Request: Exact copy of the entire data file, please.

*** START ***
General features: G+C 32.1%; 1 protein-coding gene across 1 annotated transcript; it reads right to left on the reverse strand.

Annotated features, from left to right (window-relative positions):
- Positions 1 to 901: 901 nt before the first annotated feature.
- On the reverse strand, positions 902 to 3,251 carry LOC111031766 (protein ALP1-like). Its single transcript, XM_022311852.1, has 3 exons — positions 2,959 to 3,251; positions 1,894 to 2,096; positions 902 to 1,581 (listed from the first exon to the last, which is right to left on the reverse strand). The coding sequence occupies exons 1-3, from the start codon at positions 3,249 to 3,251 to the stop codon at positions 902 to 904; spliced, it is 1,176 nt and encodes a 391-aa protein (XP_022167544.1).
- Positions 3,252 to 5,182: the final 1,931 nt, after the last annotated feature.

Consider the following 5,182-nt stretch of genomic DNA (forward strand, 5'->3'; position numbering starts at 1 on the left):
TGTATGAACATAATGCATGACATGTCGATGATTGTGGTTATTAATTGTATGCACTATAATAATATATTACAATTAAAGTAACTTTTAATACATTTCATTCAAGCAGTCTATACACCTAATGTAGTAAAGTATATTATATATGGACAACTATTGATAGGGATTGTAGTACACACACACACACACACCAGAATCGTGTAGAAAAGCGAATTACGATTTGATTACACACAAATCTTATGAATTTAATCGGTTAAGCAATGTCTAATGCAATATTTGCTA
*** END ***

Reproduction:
General features: G+C 32.1%; 1 protein-coding gene across 1 annotated transcript; it reads right to left on the reverse strand.

Annotated features, from left to right (window-relative positions):
- Positions 1 to 901: 901 nt before the first annotated feature.
- On the reverse strand, positions 902 to 3,251 carry LOC111031766 (protein ALP1-like). Its single transcript, XM_022311852.1, has 3 exons — positions 2,959 to 3,251; positions 1,894 to 2,096; positions 902 to 1,581 (listed from the first exon to the last, which is right to left on the reverse strand). The coding sequence occupies exons 1-3, from the start codon at positions 3,249 to 3,251 to the stop codon at positions 902 to 904; spliced, it is 1,176 nt and encodes a 391-aa protein (XP_022167544.1).
- Positions 3,252 to 5,182: the final 1,931 nt, after the last annotated feature.

Consider the following 5,182-nt stretch of genomic DNA (forward strand, 5'->3'; position numbering starts at 1 on the left):
TGTATGAACATAATGCATGACATGTCGATGATTGTGGTTATTAATTGTATGCACTATAATAATATATTACAATTAAAGTAACTTTTAATACATTTCATTCAAGCAGTCTATACACCTAATGTAGTAAAGTATATTATATATGGACAACTATTGATAGGGATTGTAGTACACACACACACACACACCAGAATCGTGTAGAAAAGCGAATTACGATTTGATTACACACAAATCTTATGAATTTAATCGGTTAAGCAATGTCTAATGCAATATTTGCTA